Politics & Policy

The Terror Gamble

Betting on terrorism isn't as crazy as it sounds.

Less than a day after two Democratic senators criticized the proposed Policy Analysis Market, the Defense Advanced Projects Research Agency (DARPA), announced that it would pull the plug on the $8 million project Tuesday afternoon. Although the idea for a terrorism-betting market focused on the Middle East may appear outrageous at first glance, DARPA’s knee-jerk reaction will end a promising research program while cutting off a source of information that would help to make America much safer.

Under DARPA’s proposal, traders would, in effect, bet money on propositions about events in the Middle East. These prediction (or idea futures) markets would function a lot like the longstanding commodities markets that Wall Street firms and agribusiness have used to predict the prices of everything from frozen orange juice to silicon chips. Instead, of trading agricultural and industrial commodities, however, the market would allow the purchase and sale of contracts for futures predicting events ranging from the trivial (resignation of a cabinet minister) to earth shattering (nuclear war). A person believing, for example, that the government of Israel would fall by a certain date could purchase a contract that pays off when and if the event happens. A trader who believed that the same event wouldn’t happen could sell the contract. When the price of such a contract rose in response to events (or, for no apparent reason at all) policymakers would know that something was going on. (A lot more information on how these markets would work is available here.)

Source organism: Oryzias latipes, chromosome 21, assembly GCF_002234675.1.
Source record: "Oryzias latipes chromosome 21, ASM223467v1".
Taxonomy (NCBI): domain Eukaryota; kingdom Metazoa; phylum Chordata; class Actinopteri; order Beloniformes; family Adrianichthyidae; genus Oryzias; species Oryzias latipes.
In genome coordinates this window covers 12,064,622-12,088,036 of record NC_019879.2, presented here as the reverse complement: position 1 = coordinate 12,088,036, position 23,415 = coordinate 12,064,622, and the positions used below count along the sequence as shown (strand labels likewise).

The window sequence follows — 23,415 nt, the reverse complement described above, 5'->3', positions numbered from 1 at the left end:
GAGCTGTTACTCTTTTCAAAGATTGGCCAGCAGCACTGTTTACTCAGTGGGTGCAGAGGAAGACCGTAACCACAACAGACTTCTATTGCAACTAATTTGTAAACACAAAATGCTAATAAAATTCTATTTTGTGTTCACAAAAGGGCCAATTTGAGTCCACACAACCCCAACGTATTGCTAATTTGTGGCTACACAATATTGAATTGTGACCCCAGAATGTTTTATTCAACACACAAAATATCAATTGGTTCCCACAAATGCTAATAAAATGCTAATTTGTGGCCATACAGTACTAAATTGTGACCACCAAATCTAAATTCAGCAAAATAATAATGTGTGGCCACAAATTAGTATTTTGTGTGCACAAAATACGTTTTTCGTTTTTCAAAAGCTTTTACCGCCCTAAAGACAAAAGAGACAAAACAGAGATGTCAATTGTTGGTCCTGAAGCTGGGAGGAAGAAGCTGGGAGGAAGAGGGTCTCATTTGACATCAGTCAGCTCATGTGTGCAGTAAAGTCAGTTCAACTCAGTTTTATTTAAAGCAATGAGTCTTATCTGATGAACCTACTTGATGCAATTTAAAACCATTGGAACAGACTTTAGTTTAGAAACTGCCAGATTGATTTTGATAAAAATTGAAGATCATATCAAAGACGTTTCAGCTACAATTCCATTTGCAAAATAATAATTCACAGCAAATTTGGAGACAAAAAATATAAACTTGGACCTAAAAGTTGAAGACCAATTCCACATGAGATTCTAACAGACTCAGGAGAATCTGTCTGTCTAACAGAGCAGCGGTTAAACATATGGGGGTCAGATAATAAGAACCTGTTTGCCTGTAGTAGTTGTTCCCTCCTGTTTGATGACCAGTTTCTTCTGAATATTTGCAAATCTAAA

North Dakota Democrat Byron Dorgan’s had a typical response to the program, “Spending millions of dollars on some kind of fantasy-league terror game is absurd and, frankly, ought to make every American angry. What on Earth were they thinking?” Even deputy Defense Secretary Paul Wolfowitz, normally a sensible wonk, lashed out with anger when he found out about it. Critics of these prediction markets, however, are simply attacking something they don’t understand: Such markets have a good track record, could help tremendously in protecting the nation from terror, and pose no moral quandaries that Americans don’t already grapple with.

To begin with, there’s a good reason to think that idea futures would work pretty well when it comes to predicting terrorist attacks. Consider the following existing prediction markets:

The play-money Hollywood Stock Exchange (run by bond-trading firm Cantor-Fitzgerald) is much more accurate than movie studio’s own models in predicting movie’s box office grosses and stars’ career trajectories.

The now defunct play-money Foresight Exchange accurately predicted that the Y2K computer glitch wouldn’t be a big deal as early as 1997.

The Iowa Electronic Markets, which take real-money bets on political candidates, frequently outperform polls when it comes to predicting election outcomes. Several months before the 2000 elections, even as Al Gore showed a significant lead in the polls, his stock and Bush’s traded at the same levels in the markets.